Apples to Oranges

– Kyle Osborne


While comparison of characters is a common exercise in the English classroom, I found my attempts to compare King of Kong to LoTR quite strange. Honestly, I can’t say that I’ve ever compared real world arcade titans to fictional fantasy characters. I found it strange to compare two things that I had considered so different. Of course after the initial shock of comparing a sword to a joystick and the dark lord Sauron to a digital ape, I found that some undeniable similarities show up in the characters of these two seemingly opposite works of seemingly opposite media.

As I thought and analyzed (more like pondered as I went to sleep), I realized that Billy was tough to find a suitable companion for comparison. Maybe if I had really disliked Billy I could have easily said that Billy was like Sauron, because he was the champ, he had wide influence, and HE’S EVIL! Unfortunately, I didn’t have that point of view so my task became more difficult. I started looking for a character who I believed to be good, but possibly miss-represented or overly criticized. I landed on Boromir. Yeah, he tried to take the ring from Frodo, but he was a strong and noble character who was corrupted by a desire to protect his people. Wasn’t the ring supposed to corrupt people anyway? So, he couldn’t help it. Being forced into something evil doesn’t make you evil does it? It’s similar to Billy’s predicament. Since he is the rival of the movie’s main character, he is presented as manipulative, cruel, and unfair, whether or not it is the truth. Although Boromir isn’t a perfect match for Billy’s character, I feel that they were both presented in a similarly negative fashion, which causes them to be interpreted by an audience in similar manners.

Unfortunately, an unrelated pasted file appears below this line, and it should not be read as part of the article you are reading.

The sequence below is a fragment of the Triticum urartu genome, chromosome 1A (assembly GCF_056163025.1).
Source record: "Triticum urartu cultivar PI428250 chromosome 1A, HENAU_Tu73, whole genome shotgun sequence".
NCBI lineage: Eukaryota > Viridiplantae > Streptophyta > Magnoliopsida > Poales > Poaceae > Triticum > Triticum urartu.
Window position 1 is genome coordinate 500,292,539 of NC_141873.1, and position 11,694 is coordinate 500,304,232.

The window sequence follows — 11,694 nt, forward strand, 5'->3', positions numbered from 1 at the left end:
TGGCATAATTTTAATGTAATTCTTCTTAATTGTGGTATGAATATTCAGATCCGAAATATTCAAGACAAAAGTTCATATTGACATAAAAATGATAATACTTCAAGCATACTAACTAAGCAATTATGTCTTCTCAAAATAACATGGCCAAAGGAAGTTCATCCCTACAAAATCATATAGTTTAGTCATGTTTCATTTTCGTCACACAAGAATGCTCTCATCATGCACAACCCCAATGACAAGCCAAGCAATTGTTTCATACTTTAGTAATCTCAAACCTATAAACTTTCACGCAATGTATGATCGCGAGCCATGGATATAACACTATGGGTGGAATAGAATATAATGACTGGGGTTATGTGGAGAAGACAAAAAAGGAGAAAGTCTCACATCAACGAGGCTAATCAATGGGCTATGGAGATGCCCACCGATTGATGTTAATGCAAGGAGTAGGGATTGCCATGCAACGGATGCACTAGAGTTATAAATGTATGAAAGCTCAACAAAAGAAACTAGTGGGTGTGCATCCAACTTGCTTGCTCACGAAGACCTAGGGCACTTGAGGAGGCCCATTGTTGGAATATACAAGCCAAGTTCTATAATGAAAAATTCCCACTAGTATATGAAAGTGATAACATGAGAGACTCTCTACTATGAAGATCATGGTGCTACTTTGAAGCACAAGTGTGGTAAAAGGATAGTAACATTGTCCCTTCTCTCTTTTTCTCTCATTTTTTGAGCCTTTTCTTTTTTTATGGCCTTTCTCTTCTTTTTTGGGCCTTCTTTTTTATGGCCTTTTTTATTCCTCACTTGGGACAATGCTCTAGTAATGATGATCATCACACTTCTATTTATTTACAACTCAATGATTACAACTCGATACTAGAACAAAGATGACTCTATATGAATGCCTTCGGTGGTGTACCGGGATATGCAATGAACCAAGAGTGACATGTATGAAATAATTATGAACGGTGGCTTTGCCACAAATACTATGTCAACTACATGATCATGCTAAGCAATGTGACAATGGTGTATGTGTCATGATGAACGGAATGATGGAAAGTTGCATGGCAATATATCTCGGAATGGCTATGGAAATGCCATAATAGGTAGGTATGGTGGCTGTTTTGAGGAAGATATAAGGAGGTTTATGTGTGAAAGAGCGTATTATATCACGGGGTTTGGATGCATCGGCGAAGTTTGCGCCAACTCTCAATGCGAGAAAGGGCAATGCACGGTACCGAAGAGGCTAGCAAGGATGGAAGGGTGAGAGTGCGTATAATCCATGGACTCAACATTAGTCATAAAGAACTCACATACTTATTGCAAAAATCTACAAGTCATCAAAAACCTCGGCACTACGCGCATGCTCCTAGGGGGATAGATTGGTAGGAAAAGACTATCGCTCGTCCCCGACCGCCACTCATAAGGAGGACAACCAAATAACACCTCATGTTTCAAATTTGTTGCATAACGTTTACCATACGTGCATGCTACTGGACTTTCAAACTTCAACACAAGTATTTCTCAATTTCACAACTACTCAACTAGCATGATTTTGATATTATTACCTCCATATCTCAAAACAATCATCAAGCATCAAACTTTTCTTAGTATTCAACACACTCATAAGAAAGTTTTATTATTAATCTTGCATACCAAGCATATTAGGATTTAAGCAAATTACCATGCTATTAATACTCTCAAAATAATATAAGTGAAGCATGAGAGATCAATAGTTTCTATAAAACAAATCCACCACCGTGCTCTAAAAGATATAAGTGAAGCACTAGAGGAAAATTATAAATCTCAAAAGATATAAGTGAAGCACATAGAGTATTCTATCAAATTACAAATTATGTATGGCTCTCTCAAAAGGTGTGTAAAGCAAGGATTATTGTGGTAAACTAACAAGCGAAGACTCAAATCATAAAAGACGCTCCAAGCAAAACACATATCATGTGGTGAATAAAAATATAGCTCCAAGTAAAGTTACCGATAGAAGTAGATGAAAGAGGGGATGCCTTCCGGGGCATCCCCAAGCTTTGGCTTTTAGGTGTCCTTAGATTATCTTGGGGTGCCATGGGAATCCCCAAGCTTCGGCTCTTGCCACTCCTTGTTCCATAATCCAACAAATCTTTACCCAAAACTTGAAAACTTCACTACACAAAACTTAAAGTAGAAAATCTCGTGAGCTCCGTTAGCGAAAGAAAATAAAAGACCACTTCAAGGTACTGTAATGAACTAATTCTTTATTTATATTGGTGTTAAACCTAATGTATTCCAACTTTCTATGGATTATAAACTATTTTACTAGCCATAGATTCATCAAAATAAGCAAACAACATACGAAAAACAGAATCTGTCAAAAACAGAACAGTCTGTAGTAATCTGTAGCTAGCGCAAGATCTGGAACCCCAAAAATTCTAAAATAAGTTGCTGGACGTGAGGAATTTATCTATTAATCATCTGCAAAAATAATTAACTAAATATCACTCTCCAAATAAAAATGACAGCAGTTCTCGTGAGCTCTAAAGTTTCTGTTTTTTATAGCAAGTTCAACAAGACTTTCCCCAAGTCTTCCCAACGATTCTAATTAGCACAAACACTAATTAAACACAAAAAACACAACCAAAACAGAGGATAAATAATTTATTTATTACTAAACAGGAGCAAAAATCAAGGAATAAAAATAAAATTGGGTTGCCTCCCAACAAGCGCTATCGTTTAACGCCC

Steve, on the other hand, I was able to immediately place. It seemed that everything about him pointed to Faramir. Maybe that’s cheating, but I can’t help it. Steve is quiet and almost refuses to stand up for himself. Faramir endures endless abuse from his father for not being like his brother, and both Faramir and Steve suffer from an inferiority complex that pushes them to prove that they are the best and worthy of those around them. These shared characteristics make these characters almost painful to watch as each tries to prove himself on his own field of battle.


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